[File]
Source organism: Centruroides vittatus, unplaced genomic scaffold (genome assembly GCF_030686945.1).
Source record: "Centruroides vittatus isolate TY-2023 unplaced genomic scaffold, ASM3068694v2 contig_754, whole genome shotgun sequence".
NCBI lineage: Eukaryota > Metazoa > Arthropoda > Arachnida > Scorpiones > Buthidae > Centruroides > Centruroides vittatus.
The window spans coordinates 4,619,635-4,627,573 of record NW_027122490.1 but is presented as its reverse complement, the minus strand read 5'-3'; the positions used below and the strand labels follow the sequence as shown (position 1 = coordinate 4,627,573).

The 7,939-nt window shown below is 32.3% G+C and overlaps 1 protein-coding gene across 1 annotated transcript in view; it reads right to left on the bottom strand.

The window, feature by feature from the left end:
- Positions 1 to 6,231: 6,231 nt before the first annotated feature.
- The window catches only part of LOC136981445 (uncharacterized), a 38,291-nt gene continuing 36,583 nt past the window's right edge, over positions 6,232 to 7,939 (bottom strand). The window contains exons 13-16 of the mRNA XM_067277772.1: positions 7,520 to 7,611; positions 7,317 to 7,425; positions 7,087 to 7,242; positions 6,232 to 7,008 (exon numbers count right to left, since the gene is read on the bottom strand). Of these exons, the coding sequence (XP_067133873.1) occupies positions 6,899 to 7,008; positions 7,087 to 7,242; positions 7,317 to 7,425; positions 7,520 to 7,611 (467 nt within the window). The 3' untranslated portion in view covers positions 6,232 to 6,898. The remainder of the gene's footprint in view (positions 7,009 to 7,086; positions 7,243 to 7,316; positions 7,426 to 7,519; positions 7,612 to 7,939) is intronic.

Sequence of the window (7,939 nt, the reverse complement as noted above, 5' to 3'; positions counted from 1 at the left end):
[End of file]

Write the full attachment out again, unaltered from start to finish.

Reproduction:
Source organism: Centruroides vittatus, unplaced genomic scaffold (genome assembly GCF_030686945.1).
Source record: "Centruroides vittatus isolate TY-2023 unplaced genomic scaffold, ASM3068694v2 contig_754, whole genome shotgun sequence".
NCBI lineage: Eukaryota > Metazoa > Arthropoda > Arachnida > Scorpiones > Buthidae > Centruroides > Centruroides vittatus.
The window spans coordinates 4,619,635-4,627,573 of record NW_027122490.1 but is presented as its reverse complement, the minus strand read 5'-3'; the positions used below and the strand labels follow the sequence as shown (position 1 = coordinate 4,627,573).

The 7,939-nt window shown below is 32.3% G+C and overlaps 1 protein-coding gene across 1 annotated transcript in view; it reads right to left on the bottom strand.

The window, feature by feature from the left end:
- Positions 1 to 6,231: 6,231 nt before the first annotated feature.
- The window catches only part of LOC136981445 (uncharacterized), a 38,291-nt gene continuing 36,583 nt past the window's right edge, over positions 6,232 to 7,939 (bottom strand). The window contains exons 13-16 of the mRNA XM_067277772.1: positions 7,520 to 7,611; positions 7,317 to 7,425; positions 7,087 to 7,242; positions 6,232 to 7,008 (exon numbers count right to left, since the gene is read on the bottom strand). Of these exons, the coding sequence (XP_067133873.1) occupies positions 6,899 to 7,008; positions 7,087 to 7,242; positions 7,317 to 7,425; positions 7,520 to 7,611 (467 nt within the window). The 3' untranslated portion in view covers positions 6,232 to 6,898. The remainder of the gene's footprint in view (positions 7,009 to 7,086; positions 7,243 to 7,316; positions 7,426 to 7,519; positions 7,612 to 7,939) is intronic.

Sequence of the window (7,939 nt, the reverse complement as noted above, 5' to 3'; positions counted from 1 at the left end):